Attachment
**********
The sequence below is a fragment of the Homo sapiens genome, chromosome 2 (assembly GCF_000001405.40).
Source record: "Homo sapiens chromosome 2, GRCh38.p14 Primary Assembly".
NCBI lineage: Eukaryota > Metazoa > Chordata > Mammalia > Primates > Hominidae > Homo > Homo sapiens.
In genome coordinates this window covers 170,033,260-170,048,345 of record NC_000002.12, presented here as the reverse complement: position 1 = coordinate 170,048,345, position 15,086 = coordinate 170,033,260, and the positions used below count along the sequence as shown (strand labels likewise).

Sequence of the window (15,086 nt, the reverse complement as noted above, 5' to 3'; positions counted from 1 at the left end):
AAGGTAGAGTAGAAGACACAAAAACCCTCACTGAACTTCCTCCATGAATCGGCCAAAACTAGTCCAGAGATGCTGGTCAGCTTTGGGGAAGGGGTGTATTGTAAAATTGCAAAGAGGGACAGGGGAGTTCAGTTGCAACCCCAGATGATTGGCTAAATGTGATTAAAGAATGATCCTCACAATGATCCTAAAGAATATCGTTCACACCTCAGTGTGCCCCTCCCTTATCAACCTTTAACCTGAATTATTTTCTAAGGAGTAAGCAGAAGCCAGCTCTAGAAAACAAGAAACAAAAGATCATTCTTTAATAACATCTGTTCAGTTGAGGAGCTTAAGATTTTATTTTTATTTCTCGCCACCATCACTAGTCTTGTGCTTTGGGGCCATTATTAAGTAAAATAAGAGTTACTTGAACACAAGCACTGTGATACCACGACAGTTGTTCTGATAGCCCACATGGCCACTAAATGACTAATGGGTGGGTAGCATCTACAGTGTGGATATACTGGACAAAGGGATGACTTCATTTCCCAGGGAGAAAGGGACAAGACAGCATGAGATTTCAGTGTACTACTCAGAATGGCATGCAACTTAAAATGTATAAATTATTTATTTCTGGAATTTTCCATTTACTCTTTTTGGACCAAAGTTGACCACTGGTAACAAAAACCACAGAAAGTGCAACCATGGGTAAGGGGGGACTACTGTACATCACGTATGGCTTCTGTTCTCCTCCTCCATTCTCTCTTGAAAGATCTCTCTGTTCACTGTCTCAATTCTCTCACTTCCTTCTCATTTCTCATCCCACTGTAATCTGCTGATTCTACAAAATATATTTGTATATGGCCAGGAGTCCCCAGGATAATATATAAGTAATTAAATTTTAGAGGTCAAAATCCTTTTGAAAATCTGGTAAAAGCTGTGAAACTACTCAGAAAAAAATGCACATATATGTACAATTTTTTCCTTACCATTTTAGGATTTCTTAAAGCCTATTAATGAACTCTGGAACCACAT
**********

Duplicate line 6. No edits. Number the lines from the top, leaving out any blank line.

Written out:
AAGGTAGAGTAGAAGACACAAAAACCCTCACTGAACTTCCTCCATGAATCGGCCAAAACTAGTCCAGAGATGCTGGTCAGCTTTGGGGAAGGGGTGTATTGTAAAATTGCAAAGAGGGACAGGGGAGTTCAGTTGCAACCCCAGATGATTGGCTAAATGTGATTAAAGAATGATCCTCACAATGATCCTAAAGAATATCGTTCACACCTCAGTGTGCCCCTCCCTTATCAACCTTTAACCTGAATTATTTTCTAAGGAGTAAGCAGAAGCCAGCTCTAGAAAACAAGAAACAAAAGATCATTCTTTAATAACATCTGTTCAGTTGAGGAGCTTAAGATTTTATTTTTATTTCTCGCCACCATCACTAGTCTTGTGCTTTGGGGCCATTATTAAGTAAAATAAGAGTTACTTGAACACAAGCACTGTGATACCACGACAGTTGTTCTGATAGCCCACATGGCCACTAAATGACTAATGGGTGGGTAGCATCTACAGTGTGGATATACTGGACAAAGGGATGACTTCATTTCCCAGGGAGAAAGGGACAAGACAGCATGAGATTTCAGTGTACTACTCAGAATGGCATGCAACTTAAAATGTATAAATTATTTATTTCTGGAATTTTCCATTTACTCTTTTTGGACCAAAGTTGACCACTGGTAACAAAAACCACAGAAAGTGCAACCATGGGTAAGGGGGGACTACTGTACATCACGTATGGCTTCTGTTCTCCTCCTCCATTCTCTCTTGAAAGATCTCTCTGTTCACTGTCTCAATTCTCTCACTTCCTTCTCATTTCTCATCCCACTGTAATCTGCTGATTCTACAAAATATATTTGTATATGGCCAGGAGTCCCCAGGATAATATATAAGTAATTAAATTTTAGAGGTCAAAATCCTTTTGAAAATCTGGTAAAAGCTGTGAAACTACTCAGAAAAAAATGCACATATATGTACAATTTTTTCCTTACCATTTTAGGATTTCTTAAAGCCTATTAATGAACTCTGGAACCACAT